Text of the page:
Top Israeli exporter is top green company too

Ormat Technologies, along with 9 other companies, receives recognition for the many millions of dollars it brings into Israel each year

An Ormat geothermal turbine in Iceland (Photo credit: Courtesy)
An Ormat geothermal turbine in Iceland (Photo credit: Courtesy)

Ormat Technologies, a maker of environmental energy solutions, is Israel’s Exporter of the Year for 2013. The award was presented in a ceremony Tuesday in Tel Aviv, with President Shimon Peres and Economics Minister Naftali Bennett, along with awards to nine additional companies for “excellence in exporting.”

Awards for excellence in exporting are things you might associate with a struggling 1950s emerging economy, not a high-tech powerhouse like Israel circa 2014. But according to Bennett, the award is most definitely in place. Israel is an export-oriented economy, and the more companies that manage to do well in the export sector, the better. “I congratulate the companies for their entrepreneurship and diligence in achieving this status. It’s not easy to excel at exporting. What typifies all of the winners of the award is their ‘chutzpah’ in working hard to create jobs for Israelis.”

According to many business leaders, that entrepreneurship and diligence is especially necessary today, in light of the strong shekel that is crimping the ability of Israeli companies to export. Israel’s relatively high interest rates attract foreign currency investments, which increase the value of the shekel. As the value of the shekel rises versus foreign currency, exporters have a harder time selling abroad because they get fewer shekels for the fixed foreign currency prices (usually dollars or euros) they can sell their products for abroad. Thus, more foreign currency needs to be converted into shekels in order for companies to pay their bills, while the foreign currency they earn abroad in dollars buys them fewer shekels.

The Bank of Israel has been trying hard to stem the increase in the shekel’s value through a combination of foreign currency purchases and interest rate cuts. So far the effects of those actions have been limited.

The Exporter of the Year prize is actually given for multi-year activities, awarded to companies that have built up their exports over a period of several years, and often decades, the Economics Ministry said. Ormat, the Ministry said, has for years been a world leader in the establishment of geothermal energy systems around the world. Not just a leading exporter, Ormat is also a leader in environmental technology. The company, which has been in business for 40 years, sells turnkey power generation systems based on its Ormat Energy Converter — a power generation unit that converts low-, medium- and high-temperature geothermal heat into electricity.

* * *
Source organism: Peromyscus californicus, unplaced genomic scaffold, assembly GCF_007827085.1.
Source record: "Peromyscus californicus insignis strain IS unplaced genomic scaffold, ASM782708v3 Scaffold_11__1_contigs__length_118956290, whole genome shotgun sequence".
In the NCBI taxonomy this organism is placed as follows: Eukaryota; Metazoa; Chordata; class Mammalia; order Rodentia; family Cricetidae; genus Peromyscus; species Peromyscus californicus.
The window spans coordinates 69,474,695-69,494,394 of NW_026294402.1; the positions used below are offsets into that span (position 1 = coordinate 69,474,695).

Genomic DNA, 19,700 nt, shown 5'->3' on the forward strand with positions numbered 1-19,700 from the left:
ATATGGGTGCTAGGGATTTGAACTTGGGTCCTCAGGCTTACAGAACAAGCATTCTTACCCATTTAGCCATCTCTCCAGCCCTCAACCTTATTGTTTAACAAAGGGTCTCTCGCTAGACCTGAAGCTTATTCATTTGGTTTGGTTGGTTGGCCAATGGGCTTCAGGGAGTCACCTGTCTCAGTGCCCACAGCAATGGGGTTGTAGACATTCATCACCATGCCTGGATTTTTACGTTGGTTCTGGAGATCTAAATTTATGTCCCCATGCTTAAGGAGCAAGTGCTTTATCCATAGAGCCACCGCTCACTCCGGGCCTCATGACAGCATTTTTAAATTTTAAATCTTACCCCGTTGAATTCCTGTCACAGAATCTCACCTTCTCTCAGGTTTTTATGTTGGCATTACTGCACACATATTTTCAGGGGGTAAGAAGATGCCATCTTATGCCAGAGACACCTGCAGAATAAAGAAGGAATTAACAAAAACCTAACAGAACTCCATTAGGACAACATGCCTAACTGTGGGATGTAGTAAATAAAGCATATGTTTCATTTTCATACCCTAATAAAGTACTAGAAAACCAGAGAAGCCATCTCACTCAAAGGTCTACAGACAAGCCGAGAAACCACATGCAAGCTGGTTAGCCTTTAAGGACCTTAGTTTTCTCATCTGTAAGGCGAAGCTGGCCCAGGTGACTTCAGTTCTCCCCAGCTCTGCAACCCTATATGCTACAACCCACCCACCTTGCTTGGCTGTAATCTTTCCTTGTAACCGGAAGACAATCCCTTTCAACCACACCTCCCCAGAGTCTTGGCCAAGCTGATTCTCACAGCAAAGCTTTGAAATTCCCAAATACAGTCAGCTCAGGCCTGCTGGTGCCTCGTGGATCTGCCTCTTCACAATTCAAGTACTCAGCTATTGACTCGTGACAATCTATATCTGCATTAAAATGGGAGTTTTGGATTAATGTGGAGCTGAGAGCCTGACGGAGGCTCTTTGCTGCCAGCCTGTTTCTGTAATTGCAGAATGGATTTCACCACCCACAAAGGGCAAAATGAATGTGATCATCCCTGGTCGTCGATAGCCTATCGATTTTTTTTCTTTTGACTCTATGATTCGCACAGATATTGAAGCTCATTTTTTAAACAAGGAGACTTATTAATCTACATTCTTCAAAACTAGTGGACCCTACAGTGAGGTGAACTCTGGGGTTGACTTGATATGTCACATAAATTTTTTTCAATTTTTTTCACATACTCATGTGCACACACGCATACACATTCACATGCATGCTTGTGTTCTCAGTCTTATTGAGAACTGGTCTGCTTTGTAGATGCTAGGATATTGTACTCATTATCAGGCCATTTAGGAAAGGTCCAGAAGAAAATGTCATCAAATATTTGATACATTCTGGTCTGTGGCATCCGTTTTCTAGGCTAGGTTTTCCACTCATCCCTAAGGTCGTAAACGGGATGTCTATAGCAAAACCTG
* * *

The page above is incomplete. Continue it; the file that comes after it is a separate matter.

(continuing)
In its latest deal, Ormat announced several weeks ago that it had successfully completed the work necessary to fulfill its power purchase agreement with Pacific Gas and Electric Company (PG&E) in California for the delivery of up to 7.5 MW of electricity from the Mammoth G1 geothermal power plant in Mono County. Ormat in 2013 refubished the plant, which had been built in 1984, to use geothermal energy, replacing natural gas.

“Constructing the Mammoth G1 geothermal power plant and reaching commercial operation under the new PPA with PG&E is another example of Ormat’s ability to add value to existing operating assets,” said Yoram Bronicki, president and chief operating officer of Ormat. “By replacing the original equipment with Ormat Energy Converters, we already see an increase in the power plant’s efficiency and expect increased availability, lower operation and maintenance costs.” It was just the latest of a number of such conversions by Ormat in recent years, Bronicki added.

Ormat has 1,100 employees, 600 of them in the US, and operates in 24 countries around the world, the company said, adding that its technology was protected by no fewer than 82 patents.

Among the other top exporters were Conduit, which makes an app development platform for mobile developers; Enzymotec, a maker of lipid-based compounds for nutritional ingredients and medical foods; Adin Dental Implant Systems; Moroccan Oil Limited, a maker of cosmetics; Aromor, which manufactures flavorings and fragrances; H. Lavin Cosmetics; and Amiad Water Systems. Each of these companies does tens of millions – in some cases hundreds of millions – in business abroad each year, with the vast majority of their production exported.

A special award was presented to a company that, while not Israeli, has deep roots here. Cisco, which makes networking and communication devices and systems – and just last week announced that it was investing in an R&D center for cyber-security start-ups in Beersheba – received the Best Multinational in Israel award. The tech giant has been in Israel for 16 years, employing now 2,000 people, and during that time has invested $6.5 billion in Israel.

Speaking at the event, Peres said that the awards weren’t just about what the companies had accomplished in the past – but about what they would do in the future as well. “I, along with all Israelis, value your contribution to the State of Israel, and in its name and the name of its citizens, I express our deep gratitude. May you continue to grow and prosper, and with your help Israel will grow and prosper as well.”

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